24  Challenges: In such cases one finds that  The accounting standards of respondents do not usually approximate the quality of industrial business accounting and  the data might not be of the same quality as those of the National Accounts Surveys – and are certainly not subjected to the same quality checks as the NSO data.  Estimates may not be as reliable as the reference National Income Statistics. In some cases, industry groups differ sharply from anything in the NSO Accounts – for example  The “Carnival Industries”.  These must be defined by combining the several satellite activities defined in various segments of the accounts – music; masquerade; fashion; radio.  Survey work is needed on how to identify the right defining elements and ratios of the various components CASES THAT DO NOT FIT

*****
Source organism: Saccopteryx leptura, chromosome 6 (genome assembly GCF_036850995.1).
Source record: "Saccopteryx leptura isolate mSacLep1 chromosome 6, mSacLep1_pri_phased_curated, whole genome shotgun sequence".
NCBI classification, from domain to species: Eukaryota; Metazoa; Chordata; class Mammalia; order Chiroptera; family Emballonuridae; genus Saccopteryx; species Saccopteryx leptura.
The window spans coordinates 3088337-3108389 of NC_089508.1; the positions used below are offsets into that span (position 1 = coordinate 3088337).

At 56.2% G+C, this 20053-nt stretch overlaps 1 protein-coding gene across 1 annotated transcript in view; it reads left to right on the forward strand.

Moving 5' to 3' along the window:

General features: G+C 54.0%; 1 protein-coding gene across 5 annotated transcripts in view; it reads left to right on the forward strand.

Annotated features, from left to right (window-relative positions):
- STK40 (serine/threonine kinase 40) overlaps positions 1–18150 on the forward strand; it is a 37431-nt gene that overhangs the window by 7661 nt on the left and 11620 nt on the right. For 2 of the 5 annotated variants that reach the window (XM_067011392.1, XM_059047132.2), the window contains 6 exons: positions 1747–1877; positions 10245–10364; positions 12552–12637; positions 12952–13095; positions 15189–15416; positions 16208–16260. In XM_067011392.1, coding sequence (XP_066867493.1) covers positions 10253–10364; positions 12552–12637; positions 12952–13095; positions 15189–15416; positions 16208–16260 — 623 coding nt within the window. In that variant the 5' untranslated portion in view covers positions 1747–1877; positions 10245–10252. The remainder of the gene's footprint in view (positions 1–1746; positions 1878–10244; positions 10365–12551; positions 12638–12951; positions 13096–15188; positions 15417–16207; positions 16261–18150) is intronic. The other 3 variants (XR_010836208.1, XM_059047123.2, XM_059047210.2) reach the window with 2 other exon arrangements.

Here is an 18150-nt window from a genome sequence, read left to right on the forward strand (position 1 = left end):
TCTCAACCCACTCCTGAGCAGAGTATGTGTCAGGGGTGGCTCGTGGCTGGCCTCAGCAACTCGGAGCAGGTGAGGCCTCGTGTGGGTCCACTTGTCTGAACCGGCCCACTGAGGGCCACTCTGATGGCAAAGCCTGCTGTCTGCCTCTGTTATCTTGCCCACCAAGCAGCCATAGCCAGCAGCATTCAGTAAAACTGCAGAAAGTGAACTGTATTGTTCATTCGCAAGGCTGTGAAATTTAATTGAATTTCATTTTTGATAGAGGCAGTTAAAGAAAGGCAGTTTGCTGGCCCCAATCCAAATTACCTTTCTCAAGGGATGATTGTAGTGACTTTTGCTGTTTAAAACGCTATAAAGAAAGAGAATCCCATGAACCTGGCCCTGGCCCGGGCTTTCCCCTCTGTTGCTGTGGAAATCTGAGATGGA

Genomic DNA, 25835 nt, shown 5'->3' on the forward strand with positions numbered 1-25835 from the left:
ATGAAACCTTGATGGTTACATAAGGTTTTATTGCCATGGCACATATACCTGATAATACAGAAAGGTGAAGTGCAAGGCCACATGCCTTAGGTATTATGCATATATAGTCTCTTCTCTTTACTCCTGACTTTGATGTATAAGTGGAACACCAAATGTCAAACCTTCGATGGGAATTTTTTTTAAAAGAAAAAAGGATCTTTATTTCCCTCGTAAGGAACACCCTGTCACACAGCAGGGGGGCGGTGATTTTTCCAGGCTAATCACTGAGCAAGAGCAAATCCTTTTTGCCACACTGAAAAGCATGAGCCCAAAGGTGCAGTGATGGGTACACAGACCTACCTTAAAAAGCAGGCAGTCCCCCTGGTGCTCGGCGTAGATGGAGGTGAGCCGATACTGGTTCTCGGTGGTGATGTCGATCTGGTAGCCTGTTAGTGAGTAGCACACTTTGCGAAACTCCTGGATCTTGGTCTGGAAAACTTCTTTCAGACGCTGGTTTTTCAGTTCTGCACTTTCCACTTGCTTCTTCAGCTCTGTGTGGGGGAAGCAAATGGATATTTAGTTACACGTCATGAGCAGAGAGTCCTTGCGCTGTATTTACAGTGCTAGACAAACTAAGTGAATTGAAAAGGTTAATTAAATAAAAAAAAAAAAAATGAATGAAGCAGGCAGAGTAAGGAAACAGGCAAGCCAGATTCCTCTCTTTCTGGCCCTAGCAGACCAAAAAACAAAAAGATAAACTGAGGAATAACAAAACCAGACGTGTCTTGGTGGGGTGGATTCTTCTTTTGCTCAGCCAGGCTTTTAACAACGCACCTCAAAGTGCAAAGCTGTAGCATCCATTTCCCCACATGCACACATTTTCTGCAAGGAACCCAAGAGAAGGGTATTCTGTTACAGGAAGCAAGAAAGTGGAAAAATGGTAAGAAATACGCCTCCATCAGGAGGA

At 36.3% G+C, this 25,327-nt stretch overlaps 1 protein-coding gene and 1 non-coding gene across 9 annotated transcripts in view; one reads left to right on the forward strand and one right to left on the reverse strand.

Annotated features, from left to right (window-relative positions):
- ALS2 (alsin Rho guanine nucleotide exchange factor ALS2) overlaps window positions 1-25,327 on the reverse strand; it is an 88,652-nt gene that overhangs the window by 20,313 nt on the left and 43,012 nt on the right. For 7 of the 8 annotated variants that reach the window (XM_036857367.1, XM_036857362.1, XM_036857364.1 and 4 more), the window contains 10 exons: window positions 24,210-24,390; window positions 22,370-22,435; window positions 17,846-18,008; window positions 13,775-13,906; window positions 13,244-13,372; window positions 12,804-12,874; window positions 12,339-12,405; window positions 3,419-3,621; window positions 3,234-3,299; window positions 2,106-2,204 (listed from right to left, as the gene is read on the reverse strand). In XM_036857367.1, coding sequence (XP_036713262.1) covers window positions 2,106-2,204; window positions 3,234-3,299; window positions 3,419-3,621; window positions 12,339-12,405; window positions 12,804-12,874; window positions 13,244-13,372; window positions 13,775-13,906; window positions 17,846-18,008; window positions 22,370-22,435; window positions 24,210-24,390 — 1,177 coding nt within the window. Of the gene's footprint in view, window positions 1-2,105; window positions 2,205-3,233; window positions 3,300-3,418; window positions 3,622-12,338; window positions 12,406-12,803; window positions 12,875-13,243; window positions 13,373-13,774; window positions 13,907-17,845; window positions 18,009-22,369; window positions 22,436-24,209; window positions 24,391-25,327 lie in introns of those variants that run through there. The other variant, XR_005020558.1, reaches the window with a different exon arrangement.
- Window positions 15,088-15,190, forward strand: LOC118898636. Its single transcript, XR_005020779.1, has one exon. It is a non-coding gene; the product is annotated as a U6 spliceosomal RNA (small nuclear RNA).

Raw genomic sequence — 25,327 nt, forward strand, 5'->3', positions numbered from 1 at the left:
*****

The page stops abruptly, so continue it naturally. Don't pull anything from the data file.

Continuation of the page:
25 THANK YOU